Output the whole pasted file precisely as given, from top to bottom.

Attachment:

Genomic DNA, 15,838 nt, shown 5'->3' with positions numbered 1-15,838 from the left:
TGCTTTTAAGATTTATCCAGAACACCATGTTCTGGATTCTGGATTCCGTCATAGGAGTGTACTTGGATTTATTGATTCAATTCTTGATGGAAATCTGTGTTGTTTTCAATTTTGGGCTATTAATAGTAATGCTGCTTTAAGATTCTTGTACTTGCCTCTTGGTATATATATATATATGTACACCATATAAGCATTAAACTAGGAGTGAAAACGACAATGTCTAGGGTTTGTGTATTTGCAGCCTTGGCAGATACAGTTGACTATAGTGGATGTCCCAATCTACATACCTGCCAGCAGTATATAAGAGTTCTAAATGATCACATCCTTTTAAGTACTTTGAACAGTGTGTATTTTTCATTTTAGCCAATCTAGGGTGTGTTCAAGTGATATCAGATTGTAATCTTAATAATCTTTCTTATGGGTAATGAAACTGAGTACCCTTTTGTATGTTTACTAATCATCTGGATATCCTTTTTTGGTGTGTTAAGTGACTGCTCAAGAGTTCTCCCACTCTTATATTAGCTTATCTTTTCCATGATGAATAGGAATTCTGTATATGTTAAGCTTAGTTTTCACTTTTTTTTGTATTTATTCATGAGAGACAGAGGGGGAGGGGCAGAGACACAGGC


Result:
Genomic DNA, 15,838 nt, shown 5'->3' with positions numbered 1-15,838 from the left:
TGCTTTTAAGATTTATCCAGAACACCATGTTCTGGATTCTGGATTCCGTCATAGGAGTGTACTTGGATTTATTGATTCAATTCTTGATGGAAATCTGTGTTGTTTTCAATTTTGGGCTATTAATAGTAATGCTGCTTTAAGATTCTTGTACTTGCCTCTTGGTATATATATATATATGTACACCATATAAGCATTAAACTAGGAGTGAAAACGACAATGTCTAGGGTTTGTGTATTTGCAGCCTTGGCAGATACAGTTGACTATAGTGGATGTCCCAATCTACATACCTGCCAGCAGTATATAAGAGTTCTAAATGATCACATCCTTTTAAGTACTTTGAACAGTGTGTATTTTTCATTTTAGCCAATCTAGGGTGTGTTCAAGTGATATCAGATTGTAATCTTAATAATCTTTCTTATGGGTAATGAAACTGAGTACCCTTTTGTATGTTTACTAATCATCTGGATATCCTTTTTTGGTGTGTTAAGTGACTGCTCAAGAGTTCTCCCACTCTTATATTAGCTTATCTTTTCCATGATGAATAGGAATTCTGTATATGTTAAGCTTAGTTTTCACTTTTTTTTGTATTTATTCATGAGAGACAGAGGGGGAGGGGCAGAGACACAGGC